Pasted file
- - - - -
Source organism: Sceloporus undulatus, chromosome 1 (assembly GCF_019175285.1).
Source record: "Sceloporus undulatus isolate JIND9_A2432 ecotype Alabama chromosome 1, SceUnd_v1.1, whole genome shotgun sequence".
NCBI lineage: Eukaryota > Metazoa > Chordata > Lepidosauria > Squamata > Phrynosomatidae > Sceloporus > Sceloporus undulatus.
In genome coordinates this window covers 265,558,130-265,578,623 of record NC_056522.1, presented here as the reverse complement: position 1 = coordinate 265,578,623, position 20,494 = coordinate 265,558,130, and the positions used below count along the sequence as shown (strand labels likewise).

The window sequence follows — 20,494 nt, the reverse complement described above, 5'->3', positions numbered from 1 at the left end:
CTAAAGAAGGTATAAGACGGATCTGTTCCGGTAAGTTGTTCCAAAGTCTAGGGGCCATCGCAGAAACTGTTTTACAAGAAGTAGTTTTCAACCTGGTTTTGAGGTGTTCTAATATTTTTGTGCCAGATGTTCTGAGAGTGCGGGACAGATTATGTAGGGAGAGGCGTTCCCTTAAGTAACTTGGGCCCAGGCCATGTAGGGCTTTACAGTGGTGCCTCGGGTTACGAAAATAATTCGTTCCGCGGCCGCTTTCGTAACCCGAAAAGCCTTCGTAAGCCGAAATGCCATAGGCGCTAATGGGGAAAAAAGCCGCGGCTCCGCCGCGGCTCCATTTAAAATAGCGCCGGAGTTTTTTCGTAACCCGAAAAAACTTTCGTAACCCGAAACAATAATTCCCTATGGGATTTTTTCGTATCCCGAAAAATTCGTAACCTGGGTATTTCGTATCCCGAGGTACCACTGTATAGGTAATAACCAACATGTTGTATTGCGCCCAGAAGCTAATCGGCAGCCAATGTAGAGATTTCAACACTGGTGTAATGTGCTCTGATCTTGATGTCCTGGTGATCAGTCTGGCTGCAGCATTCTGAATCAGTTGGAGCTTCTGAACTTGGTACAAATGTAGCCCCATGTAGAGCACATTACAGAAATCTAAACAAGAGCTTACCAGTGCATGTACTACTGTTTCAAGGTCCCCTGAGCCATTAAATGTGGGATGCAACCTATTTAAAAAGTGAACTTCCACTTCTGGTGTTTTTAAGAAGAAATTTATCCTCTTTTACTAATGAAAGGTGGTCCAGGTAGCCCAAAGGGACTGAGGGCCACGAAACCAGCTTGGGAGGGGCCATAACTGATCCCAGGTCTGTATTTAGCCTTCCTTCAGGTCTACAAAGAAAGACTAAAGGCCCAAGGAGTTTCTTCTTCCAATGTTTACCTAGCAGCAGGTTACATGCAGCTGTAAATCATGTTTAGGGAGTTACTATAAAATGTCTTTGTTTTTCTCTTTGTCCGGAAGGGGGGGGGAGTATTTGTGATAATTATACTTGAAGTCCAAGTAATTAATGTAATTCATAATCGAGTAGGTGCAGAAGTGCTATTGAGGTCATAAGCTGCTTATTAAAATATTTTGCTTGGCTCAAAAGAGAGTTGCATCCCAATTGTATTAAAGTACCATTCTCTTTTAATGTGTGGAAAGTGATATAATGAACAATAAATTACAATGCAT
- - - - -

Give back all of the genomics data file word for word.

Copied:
Source organism: Sceloporus undulatus, chromosome 1 (assembly GCF_019175285.1).
Source record: "Sceloporus undulatus isolate JIND9_A2432 ecotype Alabama chromosome 1, SceUnd_v1.1, whole genome shotgun sequence".
NCBI lineage: Eukaryota > Metazoa > Chordata > Lepidosauria > Squamata > Phrynosomatidae > Sceloporus > Sceloporus undulatus.
In genome coordinates this window covers 265,558,130-265,578,623 of record NC_056522.1, presented here as the reverse complement: position 1 = coordinate 265,578,623, position 20,494 = coordinate 265,558,130, and the positions used below count along the sequence as shown (strand labels likewise).

The window sequence follows — 20,494 nt, the reverse complement described above, 5'->3', positions numbered from 1 at the left end:
CTAAAGAAGGTATAAGACGGATCTGTTCCGGTAAGTTGTTCCAAAGTCTAGGGGCCATCGCAGAAACTGTTTTACAAGAAGTAGTTTTCAACCTGGTTTTGAGGTGTTCTAATATTTTTGTGCCAGATGTTCTGAGAGTGCGGGACAGATTATGTAGGGAGAGGCGTTCCCTTAAGTAACTTGGGCCCAGGCCATGTAGGGCTTTACAGTGGTGCCTCGGGTTACGAAAATAATTCGTTCCGCGGCCGCTTTCGTAACCCGAAAAGCCTTCGTAAGCCGAAATGCCATAGGCGCTAATGGGGAAAAAAGCCGCGGCTCCGCCGCGGCTCCATTTAAAATAGCGCCGGAGTTTTTTCGTAACCCGAAAAAACTTTCGTAACCCGAAACAATAATTCCCTATGGGATTTTTTCGTATCCCGAAAAATTCGTAACCTGGGTATTTCGTATCCCGAGGTACCACTGTATAGGTAATAACCAACATGTTGTATTGCGCCCAGAAGCTAATCGGCAGCCAATGTAGAGATTTCAACACTGGTGTAATGTGCTCTGATCTTGATGTCCTGGTGATCAGTCTGGCTGCAGCATTCTGAATCAGTTGGAGCTTCTGAACTTGGTACAAATGTAGCCCCATGTAGAGCACATTACAGAAATCTAAACAAGAGCTTACCAGTGCATGTACTACTGTTTCAAGGTCCCCTGAGCCATTAAATGTGGGATGCAACCTATTTAAAAAGTGAACTTCCACTTCTGGTGTTTTTAAGAAGAAATTTATCCTCTTTTACTAATGAAAGGTGGTCCAGGTAGCCCAAAGGGACTGAGGGCCACGAAACCAGCTTGGGAGGGGCCATAACTGATCCCAGGTCTGTATTTAGCCTTCCTTCAGGTCTACAAAGAAAGACTAAAGGCCCAAGGAGTTTCTTCTTCCAATGTTTACCTAGCAGCAGGTTACATGCAGCTGTAAATCATGTTTAGGGAGTTACTATAAAATGTCTTTGTTTTTCTCTTTGTCCGGAAGGGGGGGGGAGTATTTGTGATAATTATACTTGAAGTCCAAGTAATTAATGTAATTCATAATCGAGTAGGTGCAGAAGTGCTATTGAGGTCATAAGCTGCTTATTAAAATATTTTGCTTGGCTCAAAAGAGAGTTGCATCCCAATTGTATTAAAGTACCATTCTCTTTTAATGTGTGGAAAGTGATATAATGAACAATAAATTACAATGCAT